Several days after receiving this performance rating, Kilby-Robb took an extended medical leave; she was absent from October 29, 2010 through January 7, 2011. MSJ, Ex. 2. During this time, she corresponded via email with Pearson and Paulu, performing some grant assistance work from home and forwarding other work to Paulu. MSJ, Exs. 11, 18-21. However, Kilby-Robb never communicated to the Department a date on which she would return to work. MSJ, Ex. 11, at 73-74. Most of Kilby-Robb's leave was approved under the Department's sick leave policy, which requires employees to complete a request and submit supporting medical documentation for absences longer than four days. MSJ, Ex. 17. However, Kilby-Robb's approved leave period expired at the end of December, and so on January 4, 2011, Pearson emailed her requesting that she submit a status update. MSJ, Ex. 22. Later that week, Kilby-Robb responded that she had made progress, had an upcoming appointment, and would “return to the Department after consultation with [her] medical team.” Pl.'s Opp'n Def.'s MSJ (“Pl.'s Opp'n”), Ex. E. On January 10, in response to another email from Pearson reminding Kilby-Robb of the Department's leave policies and seeking documentation, she emailed to explain that as of that day, she would “not be on leave, ” but would work from home. MSJ, Ex. 23. The following day, Pearson responded with an email granting Kilby-Robb permission to work from home, but only for that week, and requesting the proper medical documentation for two absences in November as well as the first week in January. MSJ, Ex. 24.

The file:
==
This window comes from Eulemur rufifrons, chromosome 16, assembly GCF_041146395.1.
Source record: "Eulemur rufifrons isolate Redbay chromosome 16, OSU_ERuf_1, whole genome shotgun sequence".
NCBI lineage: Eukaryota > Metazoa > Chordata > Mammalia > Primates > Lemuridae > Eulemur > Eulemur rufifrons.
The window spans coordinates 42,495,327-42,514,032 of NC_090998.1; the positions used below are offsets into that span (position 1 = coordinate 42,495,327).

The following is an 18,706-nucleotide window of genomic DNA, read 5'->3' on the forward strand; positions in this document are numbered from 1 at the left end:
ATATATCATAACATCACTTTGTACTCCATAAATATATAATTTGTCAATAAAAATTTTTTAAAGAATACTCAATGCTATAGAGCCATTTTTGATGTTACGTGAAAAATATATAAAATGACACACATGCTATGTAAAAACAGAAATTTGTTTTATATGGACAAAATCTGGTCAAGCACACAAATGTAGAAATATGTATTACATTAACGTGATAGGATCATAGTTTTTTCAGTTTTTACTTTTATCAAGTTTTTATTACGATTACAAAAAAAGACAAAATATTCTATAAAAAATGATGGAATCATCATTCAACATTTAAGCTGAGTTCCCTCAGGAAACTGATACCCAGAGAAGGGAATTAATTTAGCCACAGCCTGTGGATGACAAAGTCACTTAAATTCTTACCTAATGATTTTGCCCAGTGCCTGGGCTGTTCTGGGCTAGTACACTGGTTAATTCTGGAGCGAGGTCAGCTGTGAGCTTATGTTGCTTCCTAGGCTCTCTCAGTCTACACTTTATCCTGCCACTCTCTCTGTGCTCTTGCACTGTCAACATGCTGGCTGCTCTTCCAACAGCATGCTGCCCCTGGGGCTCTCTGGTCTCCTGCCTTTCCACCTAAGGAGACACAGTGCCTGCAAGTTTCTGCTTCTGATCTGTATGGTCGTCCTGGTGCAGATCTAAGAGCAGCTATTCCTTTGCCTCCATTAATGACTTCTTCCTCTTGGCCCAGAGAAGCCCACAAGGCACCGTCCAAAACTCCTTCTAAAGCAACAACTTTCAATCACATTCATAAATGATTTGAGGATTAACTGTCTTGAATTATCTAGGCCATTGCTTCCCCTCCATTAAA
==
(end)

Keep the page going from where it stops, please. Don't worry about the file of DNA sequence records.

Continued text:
Pearson and Kilby-Robb, joined by Paulu, spoke on the phone the following day, January 12, primarily to “review the status of [Kilby-Robb's] work, ” given that there was a significant backlog in the grants assigned to her for processing. MSJ, Ex. 4, at 84-85. During the call, Pearson asked about Kilby-Robb's health condition “in the context of understanding when she would return to the office, ” but when Kilby-Robb responded that she felt such questions to be inappropriate-since Paulu was not her direct supervisor-Pearson stopped asking health-related questions. Id. at 85. Pearson later explained that, after discussing the issue with the Department's Human Resources office, he had concluded that it was “appropriate” for Paulu to meet with him and Kilby-Robb “when . . . discussing the content of [Kilby-Robb's] work on FIE [grants], ” but that it was “not appropriate when . . . discussing broader personnel issues.” Pls.' Opp'n, Ex. I. On January 14, still lacking the proper documentation for Kilby-Robb's early-January absences, Pearson marked her as being absent without leave (“AWOL”) on those dates. MSJ, Ex. 25.